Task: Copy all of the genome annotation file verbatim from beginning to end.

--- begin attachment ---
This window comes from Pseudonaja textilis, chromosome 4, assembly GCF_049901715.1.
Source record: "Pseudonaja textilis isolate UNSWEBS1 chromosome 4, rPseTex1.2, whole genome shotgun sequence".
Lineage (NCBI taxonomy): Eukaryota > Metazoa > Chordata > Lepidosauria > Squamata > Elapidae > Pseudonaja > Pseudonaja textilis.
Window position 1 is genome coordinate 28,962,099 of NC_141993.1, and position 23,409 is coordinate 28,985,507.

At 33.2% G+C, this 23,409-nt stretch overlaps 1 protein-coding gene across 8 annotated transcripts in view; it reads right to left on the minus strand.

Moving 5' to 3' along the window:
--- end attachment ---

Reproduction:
This window comes from Pseudonaja textilis, chromosome 4, assembly GCF_049901715.1.
Source record: "Pseudonaja textilis isolate UNSWEBS1 chromosome 4, rPseTex1.2, whole genome shotgun sequence".
Lineage (NCBI taxonomy): Eukaryota > Metazoa > Chordata > Lepidosauria > Squamata > Elapidae > Pseudonaja > Pseudonaja textilis.
Window position 1 is genome coordinate 28,962,099 of NC_141993.1, and position 23,409 is coordinate 28,985,507.

At 33.2% G+C, this 23,409-nt stretch overlaps 1 protein-coding gene across 8 annotated transcripts in view; it reads right to left on the minus strand.

Moving 5' to 3' along the window: